For a while SentenceTransformers has been the only real alternative to the Open AI API, where text-embedding-ada-002 sits as the most widely used model. SentenceTransformers is more suitable for rapid prototyping, but has room for improvement regarding latencies and throughput, especially when thinking about scalable and reliable solutions in production. HuggingFace’s Text Embeddings Inference (TEI) is a toolkit for deploying and serving Open-source text embeddings models. It supports all top 10 models of the Massive Text Embedding Benchmark (MTEB) Leaderboard.
Previously, Open-source embedding models were restricted to 512 context windows, falling behind OpenAI that accommodates up to 8191 tokens. Yet Jina AI, a Beling-based AI company, has launched jina-embeddings-v2, its second-generation text embedding model, and the only open-source model that supports an 8192 token context length. It matches OpenAI capabilities in terms of both capabilities and performance on the MTEB Leaderboard.
TEI, at the moment of writing this post, is the fastest solution for embedding extraction available. It offers seamless serverless solutions and quick embedding extraction within a ready-to-deploy Docker image.
A vector store is a specialized database that is optimized for storing documents and their embeddings, and then fetching the most relevant documents for a particular query.
Initially, we assessed Redis and Cassandra, technologies already available at Adyen, mature and well-supported by extensive communities and documentation. These options, capable of handling various data types including vector storage, might reduce the need for maintaining multiple systems.
While both Cassandra and Redis are robust databases, they don't offer the same level of optimization for vector data storage and querying as specific solutions like LanceDB or ChromaDB, which we are also evaluating.
Prompt engineering involves strategically formulating text inputs and instructions for language models to generate desired results. This process, essential in shaping the model's behavior, demands precision and creativity.
For example, when prototyping for RAG applications, we found that introducing a context compression step can significantly enhance the performance, particularly when managing limited tokens. This component, facilitated by LangChain's contextual compressor, refines the context before feeding it into the generative part of the LLM.
Prompt engineering often involves rounds of trial-and-error, frequently drawing on tested templates developed by industry experts. These provide a robust foundation for desired outcomes and optimization of interactions with LLM. Within the LangChain framework, one of main modules significantly facilitates prompt engineering by establishing templates that are versatile across various language models.
Text Generation Inference (TGI)
Text-generation-inference is a solution developed by Hugging Face for deploying and serving large language models (LLMs), enabling high-performance text generation for various popular Open-source LLMs such as Llama, Falcon, StarCoder, Bloom, GPT-Neox, and T5. It implements several optimizations and features like batching, caching, beam search, top-k filtering, and gradient checkpointing. Additionally, it offers a unified interface across different models and handles memory management, making it easy to switch between models, accelerate, and scale up.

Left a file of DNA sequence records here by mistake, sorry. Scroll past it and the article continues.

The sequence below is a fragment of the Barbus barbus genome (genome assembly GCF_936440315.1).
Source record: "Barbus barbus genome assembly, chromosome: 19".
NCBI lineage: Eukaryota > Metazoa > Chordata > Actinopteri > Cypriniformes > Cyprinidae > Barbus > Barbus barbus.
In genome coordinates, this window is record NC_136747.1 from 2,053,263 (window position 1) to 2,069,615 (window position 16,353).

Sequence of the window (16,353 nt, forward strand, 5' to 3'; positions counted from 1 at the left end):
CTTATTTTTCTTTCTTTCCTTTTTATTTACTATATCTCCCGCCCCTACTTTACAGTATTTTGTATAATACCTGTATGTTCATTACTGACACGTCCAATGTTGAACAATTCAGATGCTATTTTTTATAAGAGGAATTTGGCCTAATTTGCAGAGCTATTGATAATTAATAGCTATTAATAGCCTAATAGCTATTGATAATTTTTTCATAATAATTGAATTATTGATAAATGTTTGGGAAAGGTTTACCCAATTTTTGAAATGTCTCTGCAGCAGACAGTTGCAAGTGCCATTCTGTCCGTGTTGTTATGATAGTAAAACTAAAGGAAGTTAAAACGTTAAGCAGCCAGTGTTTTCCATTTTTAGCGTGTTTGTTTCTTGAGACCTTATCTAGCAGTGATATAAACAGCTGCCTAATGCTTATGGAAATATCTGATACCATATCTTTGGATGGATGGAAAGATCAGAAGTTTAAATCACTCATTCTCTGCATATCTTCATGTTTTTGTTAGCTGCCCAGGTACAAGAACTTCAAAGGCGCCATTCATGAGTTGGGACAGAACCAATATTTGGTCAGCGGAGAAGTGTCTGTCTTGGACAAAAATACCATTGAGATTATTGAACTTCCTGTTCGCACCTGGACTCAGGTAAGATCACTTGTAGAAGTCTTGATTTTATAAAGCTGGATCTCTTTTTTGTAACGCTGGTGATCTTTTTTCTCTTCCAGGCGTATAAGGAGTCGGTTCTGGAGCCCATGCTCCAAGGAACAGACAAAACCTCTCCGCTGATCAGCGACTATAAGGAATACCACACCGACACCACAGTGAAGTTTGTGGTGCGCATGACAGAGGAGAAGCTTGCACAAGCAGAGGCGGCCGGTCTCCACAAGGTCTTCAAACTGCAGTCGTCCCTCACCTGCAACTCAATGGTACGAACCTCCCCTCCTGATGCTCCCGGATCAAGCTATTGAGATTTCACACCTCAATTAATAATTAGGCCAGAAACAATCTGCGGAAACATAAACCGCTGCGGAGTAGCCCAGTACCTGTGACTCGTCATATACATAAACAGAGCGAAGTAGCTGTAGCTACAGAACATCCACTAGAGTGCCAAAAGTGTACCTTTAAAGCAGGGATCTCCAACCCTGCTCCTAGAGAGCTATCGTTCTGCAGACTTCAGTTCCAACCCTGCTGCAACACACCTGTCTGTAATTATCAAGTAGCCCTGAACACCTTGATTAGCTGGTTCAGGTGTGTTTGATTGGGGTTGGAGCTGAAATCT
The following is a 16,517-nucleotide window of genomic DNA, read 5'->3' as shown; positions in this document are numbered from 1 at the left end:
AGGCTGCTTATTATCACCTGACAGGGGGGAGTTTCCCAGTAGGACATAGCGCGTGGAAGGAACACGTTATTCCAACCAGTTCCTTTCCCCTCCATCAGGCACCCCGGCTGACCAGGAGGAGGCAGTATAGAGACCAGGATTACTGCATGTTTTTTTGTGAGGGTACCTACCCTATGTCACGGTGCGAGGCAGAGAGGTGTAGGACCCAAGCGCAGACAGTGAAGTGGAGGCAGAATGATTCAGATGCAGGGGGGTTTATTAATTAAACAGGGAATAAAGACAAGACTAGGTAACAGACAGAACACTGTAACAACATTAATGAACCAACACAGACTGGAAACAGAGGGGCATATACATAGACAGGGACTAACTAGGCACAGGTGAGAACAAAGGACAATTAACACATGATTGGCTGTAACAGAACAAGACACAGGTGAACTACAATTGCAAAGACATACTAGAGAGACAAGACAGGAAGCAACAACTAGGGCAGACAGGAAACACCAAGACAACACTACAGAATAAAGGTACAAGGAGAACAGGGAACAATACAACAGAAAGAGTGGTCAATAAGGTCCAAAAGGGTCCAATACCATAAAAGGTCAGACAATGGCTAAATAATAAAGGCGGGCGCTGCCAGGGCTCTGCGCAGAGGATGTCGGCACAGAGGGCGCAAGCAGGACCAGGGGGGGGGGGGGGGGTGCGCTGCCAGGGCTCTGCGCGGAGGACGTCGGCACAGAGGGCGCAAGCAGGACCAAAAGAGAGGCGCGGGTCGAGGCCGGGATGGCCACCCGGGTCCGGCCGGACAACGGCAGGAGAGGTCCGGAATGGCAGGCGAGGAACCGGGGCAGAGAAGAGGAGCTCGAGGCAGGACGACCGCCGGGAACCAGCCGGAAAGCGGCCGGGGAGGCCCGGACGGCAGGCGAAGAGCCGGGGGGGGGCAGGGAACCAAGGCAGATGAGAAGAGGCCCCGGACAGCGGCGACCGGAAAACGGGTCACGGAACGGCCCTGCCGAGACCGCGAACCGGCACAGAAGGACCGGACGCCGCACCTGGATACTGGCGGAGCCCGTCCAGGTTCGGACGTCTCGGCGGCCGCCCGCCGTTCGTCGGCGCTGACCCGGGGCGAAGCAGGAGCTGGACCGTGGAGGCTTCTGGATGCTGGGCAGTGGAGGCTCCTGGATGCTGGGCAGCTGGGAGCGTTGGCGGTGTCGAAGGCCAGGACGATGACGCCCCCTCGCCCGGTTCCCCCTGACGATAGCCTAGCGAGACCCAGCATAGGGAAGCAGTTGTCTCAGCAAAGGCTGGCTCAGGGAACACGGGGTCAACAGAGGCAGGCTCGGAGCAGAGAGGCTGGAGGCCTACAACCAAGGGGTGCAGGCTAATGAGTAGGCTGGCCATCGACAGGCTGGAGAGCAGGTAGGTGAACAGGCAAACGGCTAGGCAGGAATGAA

The container is production-ready and is a reliable solution that powers Hugging Chat, the Inference API and Inference Endpoint. LangChain already incorporates a class to use TGI in any chain in a very straightforward way.
Note: In order to use TGI in a self-hosted manner you only need to download the model weights and choose among Falcon, Llama2, Mistral or any other Open-source LLM, preferably in Safetensor format, and attach those weights to the container that runs TGI.
Debugging, monitoring and evaluating RAG application
Once you have all the previous components in place, it might be easy to start prototyping some applications. Transitioning LLM applications into production is a complex journey. This demands considerable fine-tuning and customizing of several elements, such as prompts and chains.
To navigate this phase, we have been using LangSmith. This platform integrated seamlessly with LangChain, allowing us to debug, test, evaluate, and monitor complete LLM chains effectively. It enables us to:
Debug new chains, agents or tools on the fly
Evaluate the relational use of chains, LLMs, retrievers, and more
Assess different prompts and LLMs for individual components
Run a specific chain repeatedly to verify consistent quality
Capture usage traces and generate insights with LLMs
LangSmith offers quick debugging of nested prompts, monitors latencies, tracks token consumption at each stage, and evaluates responses against user-configurable metrics.
We employed Grafana and Prometheus for fundamental monitoring and logging. These tools help track key metrics and system performance.
For the assessment of RAG applications, we have explored different frameworks, eventually choosing RAGASt offers a comprehensive mix of metrics such as faithfulness, context relevance and precision.
It utilizes either expert answers as a source of truth, or responses from advanced models like GPT-4.
Looking ahead, we have ambitious plans: fine-tune our own models, further enhance their performance and maximize the abilities of Retrieval Augmented Generation.
Fine-tuning involves adapting these Open-source LLMs to the specific challenges and terminology that are unique to Adyen. This process will require the creation of a dataset of instructions and examples tailored to our operational needs. Through fine-tuning, we aim to ensure that our models understand and respond to Adyen-specific queries and cases.
We're thrilled to keep moving forward and unlock the full potential of language models. We want to be more than witnesses of this technology revolution. We are in the unique position to apply machine learning to drive the operational efficiency of a global, high-reliability, high-volume platform. We strive to contribute to the journey of ML and LLMs, sharing what we learn from their usage at scale. It's ingrained in our culture to be subscribed to innovation.